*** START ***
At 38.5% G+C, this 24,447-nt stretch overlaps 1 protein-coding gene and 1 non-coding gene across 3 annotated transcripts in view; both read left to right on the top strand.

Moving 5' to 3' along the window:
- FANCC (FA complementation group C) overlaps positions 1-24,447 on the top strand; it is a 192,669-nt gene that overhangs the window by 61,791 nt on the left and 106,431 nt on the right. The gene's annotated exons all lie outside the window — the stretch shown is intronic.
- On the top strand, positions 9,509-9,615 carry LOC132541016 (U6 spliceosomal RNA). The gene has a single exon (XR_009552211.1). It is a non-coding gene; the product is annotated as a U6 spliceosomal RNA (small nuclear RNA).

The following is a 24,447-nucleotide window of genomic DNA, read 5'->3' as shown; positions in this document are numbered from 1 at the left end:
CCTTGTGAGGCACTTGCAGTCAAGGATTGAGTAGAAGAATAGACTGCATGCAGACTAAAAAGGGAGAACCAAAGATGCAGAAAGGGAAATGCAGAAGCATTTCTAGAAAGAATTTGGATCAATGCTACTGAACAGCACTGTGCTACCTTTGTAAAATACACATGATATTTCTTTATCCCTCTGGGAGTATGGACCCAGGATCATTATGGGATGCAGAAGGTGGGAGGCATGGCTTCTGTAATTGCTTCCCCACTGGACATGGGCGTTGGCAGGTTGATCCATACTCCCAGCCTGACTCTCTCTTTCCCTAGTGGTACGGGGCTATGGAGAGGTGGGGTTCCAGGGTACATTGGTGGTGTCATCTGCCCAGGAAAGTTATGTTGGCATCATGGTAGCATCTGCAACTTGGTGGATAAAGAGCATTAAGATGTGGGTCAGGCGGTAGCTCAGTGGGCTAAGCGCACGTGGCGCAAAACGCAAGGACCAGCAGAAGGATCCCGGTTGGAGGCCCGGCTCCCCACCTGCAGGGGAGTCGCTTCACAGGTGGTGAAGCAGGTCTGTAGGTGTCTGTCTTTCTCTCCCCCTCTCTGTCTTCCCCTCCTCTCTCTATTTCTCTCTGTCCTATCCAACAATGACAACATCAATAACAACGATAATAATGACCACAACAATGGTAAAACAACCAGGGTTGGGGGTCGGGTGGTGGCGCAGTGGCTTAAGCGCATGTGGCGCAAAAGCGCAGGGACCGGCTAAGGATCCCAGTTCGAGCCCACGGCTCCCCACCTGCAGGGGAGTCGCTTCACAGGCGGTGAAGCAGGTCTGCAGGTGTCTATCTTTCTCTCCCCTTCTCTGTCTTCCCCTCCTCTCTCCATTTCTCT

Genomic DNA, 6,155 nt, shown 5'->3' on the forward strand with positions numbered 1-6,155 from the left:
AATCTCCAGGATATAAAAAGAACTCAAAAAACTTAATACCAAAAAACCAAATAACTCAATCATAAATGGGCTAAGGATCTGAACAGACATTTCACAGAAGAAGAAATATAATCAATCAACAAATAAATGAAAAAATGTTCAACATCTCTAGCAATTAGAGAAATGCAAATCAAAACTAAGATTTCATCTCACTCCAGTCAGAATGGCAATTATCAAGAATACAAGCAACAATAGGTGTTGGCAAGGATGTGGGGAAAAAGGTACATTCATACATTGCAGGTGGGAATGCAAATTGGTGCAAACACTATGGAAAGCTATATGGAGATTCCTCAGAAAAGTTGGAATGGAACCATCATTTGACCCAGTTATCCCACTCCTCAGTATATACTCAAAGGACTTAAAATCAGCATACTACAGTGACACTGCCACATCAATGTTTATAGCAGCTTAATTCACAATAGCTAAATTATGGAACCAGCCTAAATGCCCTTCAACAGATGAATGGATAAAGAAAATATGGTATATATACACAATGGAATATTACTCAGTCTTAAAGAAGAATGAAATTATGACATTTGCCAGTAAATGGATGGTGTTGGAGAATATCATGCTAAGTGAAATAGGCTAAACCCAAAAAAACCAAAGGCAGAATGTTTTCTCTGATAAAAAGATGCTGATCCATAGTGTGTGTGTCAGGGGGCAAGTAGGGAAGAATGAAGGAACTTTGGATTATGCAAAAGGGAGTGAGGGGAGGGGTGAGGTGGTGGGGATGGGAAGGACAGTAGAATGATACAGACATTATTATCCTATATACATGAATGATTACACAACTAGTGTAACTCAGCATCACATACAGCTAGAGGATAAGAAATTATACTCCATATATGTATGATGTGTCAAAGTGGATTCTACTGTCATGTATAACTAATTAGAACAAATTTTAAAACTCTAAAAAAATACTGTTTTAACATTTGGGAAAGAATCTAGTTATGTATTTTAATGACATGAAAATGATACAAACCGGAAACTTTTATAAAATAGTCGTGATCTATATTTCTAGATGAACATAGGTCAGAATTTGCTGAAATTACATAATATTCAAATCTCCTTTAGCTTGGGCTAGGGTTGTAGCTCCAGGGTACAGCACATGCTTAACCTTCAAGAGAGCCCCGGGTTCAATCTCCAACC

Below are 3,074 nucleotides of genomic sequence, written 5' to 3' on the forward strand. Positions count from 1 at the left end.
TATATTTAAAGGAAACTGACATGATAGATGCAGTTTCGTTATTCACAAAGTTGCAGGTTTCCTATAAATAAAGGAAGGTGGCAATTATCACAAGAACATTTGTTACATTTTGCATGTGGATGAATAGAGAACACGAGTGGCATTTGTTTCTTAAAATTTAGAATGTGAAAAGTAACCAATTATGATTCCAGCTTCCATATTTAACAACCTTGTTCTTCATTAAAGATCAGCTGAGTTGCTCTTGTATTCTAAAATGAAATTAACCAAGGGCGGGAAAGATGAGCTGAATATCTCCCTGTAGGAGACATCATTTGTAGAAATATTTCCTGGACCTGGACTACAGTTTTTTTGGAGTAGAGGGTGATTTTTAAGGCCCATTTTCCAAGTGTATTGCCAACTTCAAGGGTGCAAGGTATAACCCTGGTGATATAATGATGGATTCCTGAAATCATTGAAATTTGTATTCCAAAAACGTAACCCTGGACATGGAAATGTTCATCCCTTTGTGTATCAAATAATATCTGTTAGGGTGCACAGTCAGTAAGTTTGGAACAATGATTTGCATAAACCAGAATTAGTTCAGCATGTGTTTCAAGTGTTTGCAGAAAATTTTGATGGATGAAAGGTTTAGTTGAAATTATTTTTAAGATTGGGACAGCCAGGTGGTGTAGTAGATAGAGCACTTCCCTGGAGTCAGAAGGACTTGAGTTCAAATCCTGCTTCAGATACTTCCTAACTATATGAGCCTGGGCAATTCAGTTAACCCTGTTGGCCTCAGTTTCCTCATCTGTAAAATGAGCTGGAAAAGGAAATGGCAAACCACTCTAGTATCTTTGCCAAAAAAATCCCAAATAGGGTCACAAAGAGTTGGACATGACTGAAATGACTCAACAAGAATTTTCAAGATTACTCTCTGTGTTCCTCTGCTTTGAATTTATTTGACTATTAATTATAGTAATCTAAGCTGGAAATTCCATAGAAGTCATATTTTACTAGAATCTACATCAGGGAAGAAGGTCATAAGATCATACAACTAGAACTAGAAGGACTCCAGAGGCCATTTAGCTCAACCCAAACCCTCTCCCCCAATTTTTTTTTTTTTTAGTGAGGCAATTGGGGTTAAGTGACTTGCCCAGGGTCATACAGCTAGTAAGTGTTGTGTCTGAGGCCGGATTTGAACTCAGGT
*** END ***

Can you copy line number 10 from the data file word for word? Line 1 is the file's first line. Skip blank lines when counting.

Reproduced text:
TATATTTAAAGGAAACTGACATGATAGATGCAGTTTCGTTATTCACAAAGTTGCAGGTTTCCTATAAATAAAGGAAGGTGGCAATTATCACAAGAACATTTGTTACATTTTGCATGTGGATGAATAGAGAACACGAGTGGCATTTGTTTCTTAAAATTTAGAATGTGAAAAGTAACCAATTATGATTCCAGCTTCCATATTTAACAACCTTGTTCTTCATTAAAGATCAGCTGAGTTGCTCTTGTATTCTAAAATGAAATTAACCAAGGGCGGGAAAGATGAGCTGAATATCTCCCTGTAGGAGACATCATTTGTAGAAATATTTCCTGGACCTGGACTACAGTTTTTTTGGAGTAGAGGGTGATTTTTAAGGCCCATTTTCCAAGTGTATTGCCAACTTCAAGGGTGCAAGGTATAACCCTGGTGATATAATGATGGATTCCTGAAATCATTGAAATTTGTATTCCAAAAACGTAACCCTGGACATGGAAATGTTCATCCCTTTGTGTATCAAATAATATCTGTTAGGGTGCACAGTCAGTAAGTTTGGAACAATGATTTGCATAAACCAGAATTAGTTCAGCATGTGTTTCAAGTGTTTGCAGAAAATTTTGATGGATGAAAGGTTTAGTTGAAATTATTTTTAAGATTGGGACAGCCAGGTGGTGTAGTAGATAGAGCACTTCCCTGGAGTCAGAAGGACTTGAGTTCAAATCCTGCTTCAGATACTTCCTAACTATATGAGCCTGGGCAATTCAGTTAACCCTGTTGGCCTCAGTTTCCTCATCTGTAAAATGAGCTGGAAAAGGAAATGGCAAACCACTCTAGTATCTTTGCCAAAAAAATCCCAAATAGGGTCACAAAGAGTTGGACATGACTGAAATGACTCAACAAGAATTTTCAAGATTACTCTCTGTGTTCCTCTGCTTTGAATTTATTTGACTATTAATTATAGTAATCTAAGCTGGAAATTCCATAGAAGTCATATTTTACTAGAATCTACATCAGGGAAGAAGGTCATAAGATCATACAACTAGAACTAGAAGGACTCCAGAGGCCATTTAGCTCAACCCAAACCCTCTCCCCCAATTTTTTTTTTTTTTAGTGAGGCAATTGGGGTTAAGTGACTTGCCCAGGGTCATACAGCTAGTAAGTGTTGTGTCTGAGGCCGGATTTGAACTCAGGT